from “Clearer Than Anything Else”
by Abigail St. Clair Thomas
photographed by Rosa Mercury
It’s hot in Brooklyn in the summer and where I was it felt like everyone was young and sweating and walking by the river. It’s good to walk longer than you would by yourself with someone else. After a while, my friend and I laid down on a half yellow half white reclined chair facing the bridge at an angle where you could see its underbelly; the metal twisted and arched like that, made to support a weight I couldn’t guess. But I tried. I took her sweating water bottle out of her hands and drank more than half of it before I realized what I was doing. I let the water sit in my mouth. We looked at each other. Someone told me once one of the bridges that surrounds this city was so long when they made it they had to consider the curvature of the earth. I forget which one it is and who told me that. I didn’t say anything.
I realized I had known her for ten years when I relaxed and really got to look at her. Even in the dark of the summer night with lighter shades from the dirty yellow of the street lamp above us I could see that same red curly hair and those same dark brown eyes and we might as well have been twelve again. I resolved then that she and everyone I knew from when I was that young looked exactly the same to me and that I was glad for that and hoped I looked the same to them, too. We got quiet and talked about the prospect of getting older, then louder and about how every time you really love someone part of you thinks you’ll be with them forever and what a drag that is. Then quiet again about how we were so young and many more years that feel and change us like lifetimes will pass before we end up where we’re going. I got bit by a so many mosquitos while I sat there with her my legs were a canvas for a constellation of swollen, pink dots. She said she remembered that about me, that I always got all bitten up. I was comforted by her saying that.
When we left Brooklyn we got lost and ended up watching the right train pass us by from the wrong side of the tracks. After a certain time in certain parts of New York trains go from semi regular and reliable to completely unpredictable beyond the sounds and the wispy lights that grow out the end of tunnels. I was fighting to keep my eyes open but thought the extra hour and change was okay because even though we made a plan for the next day I think part of us knew it would really be a long time until we saw each other again. We emerged after our long haul home to a hard summer rain that made us laugh and I did end up leaving before I saw her.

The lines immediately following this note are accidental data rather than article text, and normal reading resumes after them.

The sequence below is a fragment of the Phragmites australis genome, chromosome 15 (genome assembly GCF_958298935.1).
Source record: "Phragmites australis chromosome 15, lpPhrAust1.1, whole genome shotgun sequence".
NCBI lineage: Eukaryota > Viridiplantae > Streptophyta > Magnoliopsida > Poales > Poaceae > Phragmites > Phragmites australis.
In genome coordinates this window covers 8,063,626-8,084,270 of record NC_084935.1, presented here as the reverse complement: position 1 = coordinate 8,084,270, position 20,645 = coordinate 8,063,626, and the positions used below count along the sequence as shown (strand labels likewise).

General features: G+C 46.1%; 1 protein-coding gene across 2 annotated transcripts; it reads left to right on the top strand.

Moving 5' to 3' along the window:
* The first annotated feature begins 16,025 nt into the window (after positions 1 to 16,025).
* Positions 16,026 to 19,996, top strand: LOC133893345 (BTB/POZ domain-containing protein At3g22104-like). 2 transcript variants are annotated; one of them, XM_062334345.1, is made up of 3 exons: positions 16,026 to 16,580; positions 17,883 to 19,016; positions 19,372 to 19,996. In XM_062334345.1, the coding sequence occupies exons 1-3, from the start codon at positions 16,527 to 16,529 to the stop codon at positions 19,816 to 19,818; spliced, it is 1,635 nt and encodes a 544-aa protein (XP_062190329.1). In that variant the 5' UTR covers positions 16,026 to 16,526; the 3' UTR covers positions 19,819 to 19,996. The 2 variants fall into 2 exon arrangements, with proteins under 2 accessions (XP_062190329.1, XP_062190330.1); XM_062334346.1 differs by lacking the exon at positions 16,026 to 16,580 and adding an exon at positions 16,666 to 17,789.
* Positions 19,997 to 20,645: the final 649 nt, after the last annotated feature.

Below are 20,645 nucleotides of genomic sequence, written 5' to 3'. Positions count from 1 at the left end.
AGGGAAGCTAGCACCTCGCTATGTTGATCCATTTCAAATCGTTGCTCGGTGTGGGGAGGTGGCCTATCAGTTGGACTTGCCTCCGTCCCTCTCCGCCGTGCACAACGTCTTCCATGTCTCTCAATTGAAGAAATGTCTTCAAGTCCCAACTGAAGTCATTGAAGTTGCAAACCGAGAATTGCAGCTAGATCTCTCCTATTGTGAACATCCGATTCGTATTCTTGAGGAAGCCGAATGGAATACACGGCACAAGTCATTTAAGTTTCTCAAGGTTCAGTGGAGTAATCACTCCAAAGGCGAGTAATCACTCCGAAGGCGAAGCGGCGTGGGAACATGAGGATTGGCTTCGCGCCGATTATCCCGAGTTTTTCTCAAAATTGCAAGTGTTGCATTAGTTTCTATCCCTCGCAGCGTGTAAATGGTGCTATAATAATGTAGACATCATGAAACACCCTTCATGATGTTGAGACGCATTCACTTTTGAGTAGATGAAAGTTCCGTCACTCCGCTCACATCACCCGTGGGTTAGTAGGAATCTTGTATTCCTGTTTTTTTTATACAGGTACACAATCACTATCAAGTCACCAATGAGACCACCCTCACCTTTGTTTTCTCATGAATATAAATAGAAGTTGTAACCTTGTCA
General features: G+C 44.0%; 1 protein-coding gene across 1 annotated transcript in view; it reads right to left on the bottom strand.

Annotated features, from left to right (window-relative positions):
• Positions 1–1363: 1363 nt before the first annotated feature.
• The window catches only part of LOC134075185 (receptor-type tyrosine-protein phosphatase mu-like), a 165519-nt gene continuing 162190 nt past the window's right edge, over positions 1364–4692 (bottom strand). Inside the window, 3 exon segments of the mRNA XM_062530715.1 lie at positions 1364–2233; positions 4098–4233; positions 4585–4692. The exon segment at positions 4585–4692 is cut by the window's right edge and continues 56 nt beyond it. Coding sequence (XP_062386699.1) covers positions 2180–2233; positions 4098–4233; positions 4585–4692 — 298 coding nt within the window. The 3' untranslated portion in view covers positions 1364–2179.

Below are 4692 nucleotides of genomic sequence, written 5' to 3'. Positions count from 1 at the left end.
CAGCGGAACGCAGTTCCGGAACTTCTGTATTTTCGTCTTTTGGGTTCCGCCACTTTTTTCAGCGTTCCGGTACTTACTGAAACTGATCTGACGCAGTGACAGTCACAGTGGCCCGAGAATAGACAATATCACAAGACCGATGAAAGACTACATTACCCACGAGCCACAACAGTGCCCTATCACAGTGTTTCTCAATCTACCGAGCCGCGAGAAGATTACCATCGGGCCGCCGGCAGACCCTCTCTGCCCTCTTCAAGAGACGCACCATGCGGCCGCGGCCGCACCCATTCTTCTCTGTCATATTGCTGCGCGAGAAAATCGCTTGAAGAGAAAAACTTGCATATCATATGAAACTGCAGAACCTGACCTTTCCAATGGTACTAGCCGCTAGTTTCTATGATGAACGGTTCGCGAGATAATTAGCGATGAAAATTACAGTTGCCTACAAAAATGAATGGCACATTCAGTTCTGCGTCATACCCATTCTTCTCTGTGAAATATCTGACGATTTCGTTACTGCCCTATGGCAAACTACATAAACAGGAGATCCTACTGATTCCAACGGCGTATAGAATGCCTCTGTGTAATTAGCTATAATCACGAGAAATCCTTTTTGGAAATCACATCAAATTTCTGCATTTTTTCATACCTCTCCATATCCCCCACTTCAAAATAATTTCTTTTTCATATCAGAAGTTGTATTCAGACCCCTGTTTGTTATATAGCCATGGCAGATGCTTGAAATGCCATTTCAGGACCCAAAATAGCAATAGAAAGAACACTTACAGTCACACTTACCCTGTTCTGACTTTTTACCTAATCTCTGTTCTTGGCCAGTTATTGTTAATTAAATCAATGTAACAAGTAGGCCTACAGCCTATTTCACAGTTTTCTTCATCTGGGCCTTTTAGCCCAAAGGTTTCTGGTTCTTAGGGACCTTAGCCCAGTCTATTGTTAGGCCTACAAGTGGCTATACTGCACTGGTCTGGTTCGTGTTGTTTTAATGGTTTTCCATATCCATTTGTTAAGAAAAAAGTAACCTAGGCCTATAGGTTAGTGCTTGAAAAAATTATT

The first and only thing I put up in my room was a postcard for the movie “Contempt”. I stuck it straight across from my bed. It’s got a cartoon woman in a red towel staring straight at you and half of a man, his foot on the couch behind her and half of his bowler hat covered head. “BARDOT GODARD” is written at the top above the film title in grey. The first and only time I saw it was in high school. I drank a lot of wine in the theater and thought the way they fought throughout the film made me uncomfortable and then I thought maybe that was the point. I saved the postcard because I’ll always like the person I saw it with and I don’t know if I was just drunk but I ended up being convinced it was a beautiful movie.
“I forget you went to college right after high school.” You’re my boyfriend now, I guess, and you’re talking to me in your bedroom.
“I was eighteen.” Until I met you, I had never been made to feel like being in school for 80 percent of my life was a choice or strange.
“Yeah. Crazy.” You nod and stare off into space as though the air in the room is thick enough to really focus on. “I forget that, most of the time.” I almost get offended. Then think of how college wasn’t a choice for me.
“A long, long time off. I’ve seen a lot of kids break. They get out of school camp and realize the idealism is gone and the real world is bleak and relentless.” You look out the window and open it. A breeze comes in and I cross my arms. “The reality that you need to fucking eat.” You look at me dead in the eyes like I’m supposed to say something important in response but also stay quiet.
You go off on tangents a lot about how everyone hates poor people and how you don’t understand that and how Baltimore is a dead metropolis, the city god forgot, but it’s got heart- a lot of heart. But this time you don’t. I am almost sorry. I hold your stare wordlessly and I put my hand on yours and press down without holding it. Even though I don’t think you know as much as you think you do about the world and I’m certainly not sure of enough to really correct you I appreciate what you get worked up over.
“I have this weird feeling I’m going to be ok.”
“I think you will. I think you’ll find something you like. It might take a while, but I think you will.” You hold the coin of my necklace in your hands. It’s rusted from wearing it every day now, even though the wolf man told me that that would never happen.
“I think you will too.” I’m startled by meaning it. I think of this time like I’m remembering it already; the uncertainty of being my age slips away from me every day.